U.S. Federal Award Requirements

If you are the recipient of a U.S. federally funded award, you must adhere to specific compliance requirements.

U.S. federally funded awards include all awards received directly from U.S. government agencies (including NIH, CDC and the National Science Foundation), as well as all funding from U.S. government agencies which is passed on through intermediate entities (e.g., NIH funding passed on by the University of Washington).

For NIH policies that cover eligibility of expenditures, audit requirements, administrative requirements, etc., please review the NIH Grants Policy Statement.

Annual Audit

Your award is subject to an annual OMB Circular A-133 audit. OMB Circular A-133 is a document issued by the U.S. government which sets forth standards for obtaining consistency and uniformity among federal agencies for the audit of non-federal organizations expending federal awards.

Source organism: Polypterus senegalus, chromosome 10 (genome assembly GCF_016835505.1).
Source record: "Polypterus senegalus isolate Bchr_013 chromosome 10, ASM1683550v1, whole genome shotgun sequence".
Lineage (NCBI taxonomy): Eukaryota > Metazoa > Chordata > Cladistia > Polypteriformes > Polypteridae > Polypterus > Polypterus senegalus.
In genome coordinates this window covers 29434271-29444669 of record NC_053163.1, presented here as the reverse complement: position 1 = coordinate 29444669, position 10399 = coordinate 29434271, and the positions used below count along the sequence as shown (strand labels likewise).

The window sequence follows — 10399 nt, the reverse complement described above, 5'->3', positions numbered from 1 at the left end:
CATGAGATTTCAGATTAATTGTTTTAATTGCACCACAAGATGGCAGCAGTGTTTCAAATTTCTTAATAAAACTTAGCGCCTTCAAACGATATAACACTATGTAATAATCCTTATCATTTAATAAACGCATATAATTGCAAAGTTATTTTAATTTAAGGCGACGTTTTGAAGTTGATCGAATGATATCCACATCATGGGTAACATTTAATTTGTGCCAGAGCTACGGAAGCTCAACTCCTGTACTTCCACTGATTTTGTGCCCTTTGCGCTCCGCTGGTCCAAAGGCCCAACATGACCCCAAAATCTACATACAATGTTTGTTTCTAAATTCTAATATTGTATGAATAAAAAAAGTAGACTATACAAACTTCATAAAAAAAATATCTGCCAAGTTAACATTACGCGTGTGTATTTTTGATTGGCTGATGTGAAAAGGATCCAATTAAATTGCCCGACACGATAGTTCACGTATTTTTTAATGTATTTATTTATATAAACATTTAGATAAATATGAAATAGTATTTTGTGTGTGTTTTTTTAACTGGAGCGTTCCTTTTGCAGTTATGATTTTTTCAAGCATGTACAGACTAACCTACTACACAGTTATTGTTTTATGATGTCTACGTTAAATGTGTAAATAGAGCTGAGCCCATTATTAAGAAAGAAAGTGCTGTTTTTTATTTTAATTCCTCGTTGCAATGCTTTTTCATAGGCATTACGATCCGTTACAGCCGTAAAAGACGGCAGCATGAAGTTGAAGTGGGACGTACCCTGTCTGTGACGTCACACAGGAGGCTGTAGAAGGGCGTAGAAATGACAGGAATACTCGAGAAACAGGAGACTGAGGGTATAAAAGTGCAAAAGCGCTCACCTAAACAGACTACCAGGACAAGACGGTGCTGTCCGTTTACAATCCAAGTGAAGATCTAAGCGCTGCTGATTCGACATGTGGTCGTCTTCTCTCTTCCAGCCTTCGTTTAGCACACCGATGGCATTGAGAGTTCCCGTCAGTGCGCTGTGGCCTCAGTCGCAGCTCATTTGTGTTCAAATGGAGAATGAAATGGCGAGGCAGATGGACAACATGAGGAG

Federal agencies apply the provisions of the sections of this Circular to non-federal entities, whether they are recipients expending federal awards received directly from U.S. federal awarding agencies, or are sub-recipients expending federal awards received from a pass-through entity (a recipient or another sub-recipient).

The OMB Circular A-133 audit follows U.S. guidelines and is more stringent than Canadian audits on grants. External auditors paid for by the University will perform this audit. In addition, Research and Trust Accounting (RTA) will carry out spot audits throughout the year.

Time and Effort Reporting

The annual audit requires adequate time and effort reporting. This requires that salaries charged to research PGs match the effort expended on the award. Please ensure a review of salary charges is done from time to time, throughout the year, to ensure a proper matching of time and effort.